Potential solutions to the issue include moving the VORTAC, technology that already gets limited use locally for approaches to runway 17, which is not the primary runway at the Corpus Christi airport.

"We could work and we are working with the FAA to do some mitigation," said Fred Segundo, the director of aviation at the Corpus Christi International Airport. "There could be some relocation of equipment and shielding on wind turbines."

In the meantime, as part of the aviation administration's review process, the agency is seeking public comment on the project through Jan. 7, before making a final determination.

One comment will come from Kelli Bergoon's attorney.

Bergoon owns the land near Portland where the VORTAC is located and the federal agency's five-year lease ran out in September 2007, her attorney Elliott Mitchell said.

She wants the VORTAC off her property, but likely will have to let the agency stay if it wants to because it's a governmental entity, Mitchell said.

Two of E.ON's turbines would mean a much greater financial return for Bergoon than the federal agency's current offer to renew its lease, Mitchell said.

"The value of one wind turbine is certainly worth more than $150,000," Mitchell said. "How much is it going to cost to move that beacon? It's a drop in the bucket compared to the loss of the project for landowners. We will make a public comment on the project. The most recent offer from the FAA is $4,000. Somebody's got their head in the sand."

Eighty landowners have 30-year leases with E.ON that will bring in an estimated $10,000 to $12,000 a year for each turbine sited on an individual's property, according to Woodson.

When developers started making the rounds two years ago looking for places to plant the forest of 398-foot-tall windmills, farmers, generally known as a cautious lot, were intrigued.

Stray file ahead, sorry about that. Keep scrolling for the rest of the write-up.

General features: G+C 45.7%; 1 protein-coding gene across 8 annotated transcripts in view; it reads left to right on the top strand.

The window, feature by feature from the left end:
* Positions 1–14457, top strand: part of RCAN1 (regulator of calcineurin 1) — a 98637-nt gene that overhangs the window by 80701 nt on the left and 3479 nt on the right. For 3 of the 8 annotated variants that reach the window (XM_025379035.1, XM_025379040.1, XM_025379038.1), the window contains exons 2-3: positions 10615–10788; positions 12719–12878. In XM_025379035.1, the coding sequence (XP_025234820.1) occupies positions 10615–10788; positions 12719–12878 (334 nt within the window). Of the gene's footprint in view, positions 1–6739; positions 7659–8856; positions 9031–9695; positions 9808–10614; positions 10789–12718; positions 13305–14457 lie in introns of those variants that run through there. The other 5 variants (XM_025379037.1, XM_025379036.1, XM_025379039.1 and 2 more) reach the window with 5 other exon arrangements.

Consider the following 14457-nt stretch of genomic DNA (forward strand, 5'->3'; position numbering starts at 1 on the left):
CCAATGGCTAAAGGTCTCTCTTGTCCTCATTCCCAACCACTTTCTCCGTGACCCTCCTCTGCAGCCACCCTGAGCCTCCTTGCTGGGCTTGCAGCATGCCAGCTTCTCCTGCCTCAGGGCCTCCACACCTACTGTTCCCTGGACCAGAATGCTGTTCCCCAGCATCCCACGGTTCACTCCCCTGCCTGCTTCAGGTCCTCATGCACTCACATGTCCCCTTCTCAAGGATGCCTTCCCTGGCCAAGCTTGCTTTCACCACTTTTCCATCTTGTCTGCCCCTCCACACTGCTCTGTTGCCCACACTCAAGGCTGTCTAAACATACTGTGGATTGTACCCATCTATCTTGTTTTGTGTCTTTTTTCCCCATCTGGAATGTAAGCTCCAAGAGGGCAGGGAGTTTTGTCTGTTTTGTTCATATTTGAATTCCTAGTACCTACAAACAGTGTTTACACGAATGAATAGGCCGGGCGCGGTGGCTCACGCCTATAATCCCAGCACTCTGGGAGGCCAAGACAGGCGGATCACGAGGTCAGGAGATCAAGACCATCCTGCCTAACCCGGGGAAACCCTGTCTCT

The sales pitch was tempting -- 10 times the money they could make leasing their land for farming -- in exchange for wind, an environmentally friendly cash crop invulnerable to bugs, worms, drought and tropical downpours.

"After looking at them, it was, like, do I want to do this on my land?" said Odem farmer Stanley Webb, who contracted to have eight of the turbines. "I can't say I didn't think about it. But it's renewable energy in a time when we have to find renewable energy and I am getting paid at the same time. The land is real pretty without them, but I would not gripe if someone put a productive oil well on my property either."

It will mean a $300 million positive jolt to the San Patricio County tax base. And Sinton, Odem and Taft ISDs stand to divvy up $19.5 million in fresh revenue over the next 20 years, Woodson said. Their shares will depend on how many turbines are built in each taxing jurisdiction.

Before signing up, Webb and another farmer traveled to West Texas to see and hear existing wind turbines. They came back with a favorable report.

"I really don't have a problem with the way they look," said Webb, who expects eight of the turbines to be built on his land. "We parked right underneath one. It was going round and round and I could not hear it. It was a small whoosh and you had to roll the window down to hear it."

Though Webb and other landowners are bound by confidentiality agreements that keep them from revealing the terms of their deals, based on projected annual figures provided by Woodson, Bergoon would rake in at least $24,000 a year for two turbines on her property and Webb would take in $86,000.

By comparison, landowners in San Patricio County make about $100 an acre annually leasing land for farming. To reap the $10,000 to $12,000 a single turbine brings in, landowners would have to tie up at least 100 acres, according to figures from several farmers.

"It sure supplements farming and it's a steady income," Webb said. "Where farming is getting to where we might or might not make a crop based on how the weather goes, it's a big boon to our community."

PUBLIC COMMENT

The Federal Aviation Administration is accepting public comment until Jan. 7 about the VORTAC beacon in San Patricio County. Comments must be relevant to the effect the structure would have on aviation, must provide sufficient detail to permit a clear understanding and should refer to Aeronautical Study No. 2008-WTW-2049-OE.

Comments may be submitted to:

  • Federal Aviation Administration
  • Air Traffic Airspace Branch,
  • ASW-520
  • 2601 Meacham Blvd.
  • Fort Worth, TX 76137-0520
  • Contact Jaime Powell at 886-3716 or powellj@caller.com

 


Source: http://www.caller.com/news/...

DEC 28 2008
http://www.windaction.org/posts/18414-turbines-effect-on-navigation-studied